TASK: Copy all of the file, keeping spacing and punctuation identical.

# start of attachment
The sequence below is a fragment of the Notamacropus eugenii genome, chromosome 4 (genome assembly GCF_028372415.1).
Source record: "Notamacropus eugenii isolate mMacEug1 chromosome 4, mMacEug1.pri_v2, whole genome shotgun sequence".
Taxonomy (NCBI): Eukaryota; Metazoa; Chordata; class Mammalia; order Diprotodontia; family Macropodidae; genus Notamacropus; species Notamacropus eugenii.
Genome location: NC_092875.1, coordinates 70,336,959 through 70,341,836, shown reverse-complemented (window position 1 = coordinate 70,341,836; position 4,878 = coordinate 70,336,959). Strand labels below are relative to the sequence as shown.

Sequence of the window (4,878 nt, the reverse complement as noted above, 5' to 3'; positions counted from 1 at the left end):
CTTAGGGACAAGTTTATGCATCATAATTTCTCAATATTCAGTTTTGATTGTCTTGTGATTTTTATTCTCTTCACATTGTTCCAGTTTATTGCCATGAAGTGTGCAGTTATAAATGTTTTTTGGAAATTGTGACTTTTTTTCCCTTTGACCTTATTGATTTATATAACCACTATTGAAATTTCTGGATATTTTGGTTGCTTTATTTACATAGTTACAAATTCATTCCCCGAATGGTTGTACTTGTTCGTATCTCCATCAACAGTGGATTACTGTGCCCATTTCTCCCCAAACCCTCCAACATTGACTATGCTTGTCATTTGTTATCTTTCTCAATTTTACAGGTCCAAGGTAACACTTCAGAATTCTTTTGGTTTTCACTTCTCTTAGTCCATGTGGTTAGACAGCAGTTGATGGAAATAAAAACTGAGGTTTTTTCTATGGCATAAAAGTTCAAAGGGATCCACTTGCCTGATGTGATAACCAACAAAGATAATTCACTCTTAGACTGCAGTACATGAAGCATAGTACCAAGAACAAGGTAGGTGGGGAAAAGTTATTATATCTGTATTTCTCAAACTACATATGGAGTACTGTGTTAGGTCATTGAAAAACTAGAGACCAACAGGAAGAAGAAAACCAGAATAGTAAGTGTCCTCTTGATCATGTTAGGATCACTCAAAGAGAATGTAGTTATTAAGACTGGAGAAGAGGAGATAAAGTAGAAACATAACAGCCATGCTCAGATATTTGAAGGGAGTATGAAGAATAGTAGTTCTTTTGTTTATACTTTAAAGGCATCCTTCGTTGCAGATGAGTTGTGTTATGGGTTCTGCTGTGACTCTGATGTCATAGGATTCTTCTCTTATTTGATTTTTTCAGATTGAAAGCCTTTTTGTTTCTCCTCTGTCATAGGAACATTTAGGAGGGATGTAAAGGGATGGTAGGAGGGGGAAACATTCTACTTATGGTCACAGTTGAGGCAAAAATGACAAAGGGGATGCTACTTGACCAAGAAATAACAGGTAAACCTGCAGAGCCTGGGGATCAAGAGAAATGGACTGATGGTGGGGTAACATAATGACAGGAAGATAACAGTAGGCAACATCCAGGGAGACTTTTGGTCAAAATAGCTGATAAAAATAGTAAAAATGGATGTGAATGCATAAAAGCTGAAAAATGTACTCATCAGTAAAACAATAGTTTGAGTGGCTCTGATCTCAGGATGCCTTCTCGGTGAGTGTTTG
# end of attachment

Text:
The sequence below is a fragment of the Notamacropus eugenii genome, chromosome 4 (genome assembly GCF_028372415.1).
Source record: "Notamacropus eugenii isolate mMacEug1 chromosome 4, mMacEug1.pri_v2, whole genome shotgun sequence".
Taxonomy (NCBI): Eukaryota; Metazoa; Chordata; class Mammalia; order Diprotodontia; family Macropodidae; genus Notamacropus; species Notamacropus eugenii.
Genome location: NC_092875.1, coordinates 70,336,959 through 70,341,836, shown reverse-complemented (window position 1 = coordinate 70,341,836; position 4,878 = coordinate 70,336,959). Strand labels below are relative to the sequence as shown.

Sequence of the window (4,878 nt, the reverse complement as noted above, 5' to 3'; positions counted from 1 at the left end):
CTTAGGGACAAGTTTATGCATCATAATTTCTCAATATTCAGTTTTGATTGTCTTGTGATTTTTATTCTCTTCACATTGTTCCAGTTTATTGCCATGAAGTGTGCAGTTATAAATGTTTTTTGGAAATTGTGACTTTTTTTCCCTTTGACCTTATTGATTTATATAACCACTATTGAAATTTCTGGATATTTTGGTTGCTTTATTTACATAGTTACAAATTCATTCCCCGAATGGTTGTACTTGTTCGTATCTCCATCAACAGTGGATTACTGTGCCCATTTCTCCCCAAACCCTCCAACATTGACTATGCTTGTCATTTGTTATCTTTCTCAATTTTACAGGTCCAAGGTAACACTTCAGAATTCTTTTGGTTTTCACTTCTCTTAGTCCATGTGGTTAGACAGCAGTTGATGGAAATAAAAACTGAGGTTTTTTCTATGGCATAAAAGTTCAAAGGGATCCACTTGCCTGATGTGATAACCAACAAAGATAATTCACTCTTAGACTGCAGTACATGAAGCATAGTACCAAGAACAAGGTAGGTGGGGAAAAGTTATTATATCTGTATTTCTCAAACTACATATGGAGTACTGTGTTAGGTCATTGAAAAACTAGAGACCAACAGGAAGAAGAAAACCAGAATAGTAAGTGTCCTCTTGATCATGTTAGGATCACTCAAAGAGAATGTAGTTATTAAGACTGGAGAAGAGGAGATAAAGTAGAAACATAACAGCCATGCTCAGATATTTGAAGGGAGTATGAAGAATAGTAGTTCTTTTGTTTATACTTTAAAGGCATCCTTCGTTGCAGATGAGTTGTGTTATGGGTTCTGCTGTGACTCTGATGTCATAGGATTCTTCTCTTATTTGATTTTTTCAGATTGAAAGCCTTTTTGTTTCTCCTCTGTCATAGGAACATTTAGGAGGGATGTAAAGGGATGGTAGGAGGGGGAAACATTCTACTTATGGTCACAGTTGAGGCAAAAATGACAAAGGGGATGCTACTTGACCAAGAAATAACAGGTAAACCTGCAGAGCCTGGGGATCAAGAGAAATGGACTGATGGTGGGGTAACATAATGACAGGAAGATAACAGTAGGCAACATCCAGGGAGACTTTTGGTCAAAATAGCTGATAAAAATAGTAAAAATGGATGTGAATGCATAAAAGCTGAAAAATGTACTCATCAGTAAAACAATAGTTTGAGTGGCTCTGATCTCAGGATGCCTTCTCGGTGAGTGTTTG